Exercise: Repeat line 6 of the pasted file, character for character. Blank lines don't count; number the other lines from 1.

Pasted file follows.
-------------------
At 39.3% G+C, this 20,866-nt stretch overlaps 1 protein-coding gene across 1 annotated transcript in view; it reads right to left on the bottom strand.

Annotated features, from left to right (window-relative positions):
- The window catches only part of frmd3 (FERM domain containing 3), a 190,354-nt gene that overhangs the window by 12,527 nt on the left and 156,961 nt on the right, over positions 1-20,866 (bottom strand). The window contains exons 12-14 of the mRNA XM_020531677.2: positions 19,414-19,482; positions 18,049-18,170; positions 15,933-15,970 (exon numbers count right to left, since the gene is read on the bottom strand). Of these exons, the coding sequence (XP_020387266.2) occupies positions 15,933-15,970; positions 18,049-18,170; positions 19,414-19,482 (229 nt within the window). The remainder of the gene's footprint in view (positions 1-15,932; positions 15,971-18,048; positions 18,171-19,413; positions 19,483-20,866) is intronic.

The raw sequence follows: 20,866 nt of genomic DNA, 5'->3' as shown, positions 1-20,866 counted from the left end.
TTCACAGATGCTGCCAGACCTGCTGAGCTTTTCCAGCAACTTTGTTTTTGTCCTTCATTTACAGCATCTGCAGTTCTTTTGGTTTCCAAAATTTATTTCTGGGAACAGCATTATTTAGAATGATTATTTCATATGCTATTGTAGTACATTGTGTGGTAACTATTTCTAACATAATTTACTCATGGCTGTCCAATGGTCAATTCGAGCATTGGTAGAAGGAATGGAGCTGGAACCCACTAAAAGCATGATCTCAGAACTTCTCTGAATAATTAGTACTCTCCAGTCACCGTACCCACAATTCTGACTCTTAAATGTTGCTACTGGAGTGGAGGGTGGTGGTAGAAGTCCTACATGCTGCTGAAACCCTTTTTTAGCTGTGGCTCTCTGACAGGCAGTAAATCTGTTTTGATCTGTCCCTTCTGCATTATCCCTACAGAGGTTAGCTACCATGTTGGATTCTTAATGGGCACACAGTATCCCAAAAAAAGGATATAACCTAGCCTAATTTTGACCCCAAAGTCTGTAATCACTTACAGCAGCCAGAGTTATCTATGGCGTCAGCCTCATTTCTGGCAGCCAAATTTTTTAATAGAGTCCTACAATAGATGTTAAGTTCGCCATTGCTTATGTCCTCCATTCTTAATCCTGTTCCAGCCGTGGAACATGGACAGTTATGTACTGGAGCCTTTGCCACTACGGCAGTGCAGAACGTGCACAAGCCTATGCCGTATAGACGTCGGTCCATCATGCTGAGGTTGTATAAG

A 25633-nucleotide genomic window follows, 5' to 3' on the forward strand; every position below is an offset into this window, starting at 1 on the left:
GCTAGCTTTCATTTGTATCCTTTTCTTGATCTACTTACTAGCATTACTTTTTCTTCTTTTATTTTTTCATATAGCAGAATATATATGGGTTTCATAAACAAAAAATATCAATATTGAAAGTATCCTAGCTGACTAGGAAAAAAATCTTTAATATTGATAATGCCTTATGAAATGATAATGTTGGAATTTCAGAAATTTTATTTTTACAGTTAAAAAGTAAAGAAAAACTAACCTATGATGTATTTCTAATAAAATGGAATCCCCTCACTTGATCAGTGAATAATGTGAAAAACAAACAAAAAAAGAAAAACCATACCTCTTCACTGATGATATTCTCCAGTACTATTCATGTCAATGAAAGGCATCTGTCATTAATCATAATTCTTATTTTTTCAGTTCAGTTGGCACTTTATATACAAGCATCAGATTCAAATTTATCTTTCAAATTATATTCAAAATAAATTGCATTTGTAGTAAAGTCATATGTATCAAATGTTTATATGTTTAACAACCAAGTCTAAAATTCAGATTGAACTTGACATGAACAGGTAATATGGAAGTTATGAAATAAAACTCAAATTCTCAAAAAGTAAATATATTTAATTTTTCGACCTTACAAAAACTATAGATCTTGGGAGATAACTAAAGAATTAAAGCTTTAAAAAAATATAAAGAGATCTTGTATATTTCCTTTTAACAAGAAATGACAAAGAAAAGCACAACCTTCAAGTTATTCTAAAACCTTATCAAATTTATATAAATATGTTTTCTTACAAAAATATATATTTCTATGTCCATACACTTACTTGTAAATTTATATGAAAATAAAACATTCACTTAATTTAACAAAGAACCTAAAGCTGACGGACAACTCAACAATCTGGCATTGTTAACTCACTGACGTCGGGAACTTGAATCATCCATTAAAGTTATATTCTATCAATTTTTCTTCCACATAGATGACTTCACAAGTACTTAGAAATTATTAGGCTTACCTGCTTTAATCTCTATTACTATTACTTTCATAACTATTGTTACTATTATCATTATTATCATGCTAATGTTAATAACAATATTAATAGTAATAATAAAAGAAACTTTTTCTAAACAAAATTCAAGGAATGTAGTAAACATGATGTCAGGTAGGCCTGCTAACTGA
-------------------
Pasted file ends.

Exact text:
A 25633-nucleotide genomic window follows, 5' to 3' on the forward strand; every position below is an offset into this window, starting at 1 on the left: